The last time Gulf was a prominent gas station brand in Canada, Wayne and Shuster were still on TV.
The Gulf brand has been defunct here since Petro-Canada absorbed it in a $886-million deal in 1985. Now, an Ontario company is bringing it back – and hoping that customers' nostalgia will help revitalize the brand after a long lapse.
Burlington, Ont.-based XTR Energy Company Ltd. has inked a deal with Gulf Oil International U.K. Ltd. for the rights to the retail brand name in Canada. XTR provides petroleum to roughly 150 independently operated gas stations – many of them in rural areas, where the XTR banner on stations is more common – across the country. The company now wants to move into urban markets with a more recognizable brand.
"Brand recognition in Canada is still high, and it's still a strong brand in the U.S.," said Paul Stannard, business development manager for Gulf Oil in the U.K. "We're very excited that the Gulf brand will be reintroduced into Canada."
"Anyone over the age of 40 will remember the round orange disk," said XTR president Ken Wootton, referring to the Gulf logo that adorned gas station signs across Canada in the 1970s and 1980s. "…They would have the memory of a brand you can trust. There is some nostalgia to it."
But Gulf will need more than nostalgia to compete in a highly consolidated, highly regulated market dominated by big incumbents. XTR is currently planning a Gulf loyalty program because consumer behaviour in the sector is driven partly by such programs and partnerships, said Edgar Baum, a lecturer at the University of Toronto and former managing director for brand-value consultancy Brand Finance Canada.
"People want the sense that they're getting something back, particularly with a product that's annoying to purchase. People don't love filling up their cars," Mr. Baum said. "Can they come out with a differentiating partnership that will encourage people to switch?"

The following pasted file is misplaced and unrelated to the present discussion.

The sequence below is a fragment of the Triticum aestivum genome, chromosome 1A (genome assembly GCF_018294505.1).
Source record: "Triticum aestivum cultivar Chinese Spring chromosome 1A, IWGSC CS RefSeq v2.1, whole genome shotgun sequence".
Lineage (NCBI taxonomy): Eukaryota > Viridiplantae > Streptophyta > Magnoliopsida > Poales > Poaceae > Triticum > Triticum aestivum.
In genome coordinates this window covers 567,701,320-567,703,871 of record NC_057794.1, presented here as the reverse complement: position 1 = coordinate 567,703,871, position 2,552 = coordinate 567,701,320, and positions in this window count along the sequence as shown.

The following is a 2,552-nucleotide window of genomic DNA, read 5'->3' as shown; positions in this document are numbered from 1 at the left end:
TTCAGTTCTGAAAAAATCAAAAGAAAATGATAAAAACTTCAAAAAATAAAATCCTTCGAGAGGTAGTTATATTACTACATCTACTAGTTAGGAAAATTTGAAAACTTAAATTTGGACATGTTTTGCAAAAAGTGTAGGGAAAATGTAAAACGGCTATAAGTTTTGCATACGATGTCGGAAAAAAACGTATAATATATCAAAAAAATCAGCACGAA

For XTR, the first job is convincing gas station owners and operators to switch when their contracts with other big brands (typically lasting five to 10 years) come up for renewal. The finishing touches are currently being put on the first station to sign on, in Port Colborne, Ont. The company is targeting 20 new locations in the next year, and 100 within five years.
While the deal was in progress a few months ago, XTR did a direct-mail campaign to roughly 2,500 Canadian retailers currently under big banners such as Esso, Shell and Petro-Canada. So far, it has received a response rate of more than 5 per cent, and has met with roughly 50 owners so far.
"The challenge for the operators is to figure out which company brings them the most brand value," Mr. Wootton said. "The brand is what you pay for."
The name has not been totally absent: Anjou, Que.-based Teklub Canada Ltée owns the rights to Gulf brand lubricants, which will be sold at the new stations.
Gulf Canada may also be able to borrow some marketing equity from its international parent company, which sponsors the Aston Martin Racing team. Mr. Wootton was on his way to this weekend's 24 Hours of Le Mans in France to cement the new partnership.
Until the new stations open and the company begins advertising to consumers more widely – which is still a ways away – most older Canadians will recognize the brand purely from memory. Gulf was a large competitor more than 30 years ago, when comedians Johnny Wayne and Frank Shuster appeared in commercials with their trademark goofball charm.
In 1985, Petro-Canada acquired part of Gulf Canada Ltd. from the Reichmann brothers for $886-million, giving Petrocan 1,800 more stations in Ontario and Western Canada for a total of more than 4,000 and roughly 28-per-cent market share.
Competitors Esso and Shell scrambled to steal customers during the transition. Shell Canada, for example, launched an advertising campaign it called "Project Engulf" to attract visitors. Shell also took out ads noting that the chain's "familiar orange and blue colours" would disappear. "If you're a Gulf customer, this just might have left you feeling a little out in the cold," the ads read.
In marketing, brand history can be a powerful thing. But while it may give the Gulf launch a boost, it will not be enough on its own.
"When mature brands come back, there's a question about what it is they're retaining from that brand that we knew," said Carolyn Ray, managing director with marketing consultancy Interbrand Canada. "Can they create a different customer experience? Can they offer something that doesn't exist now?"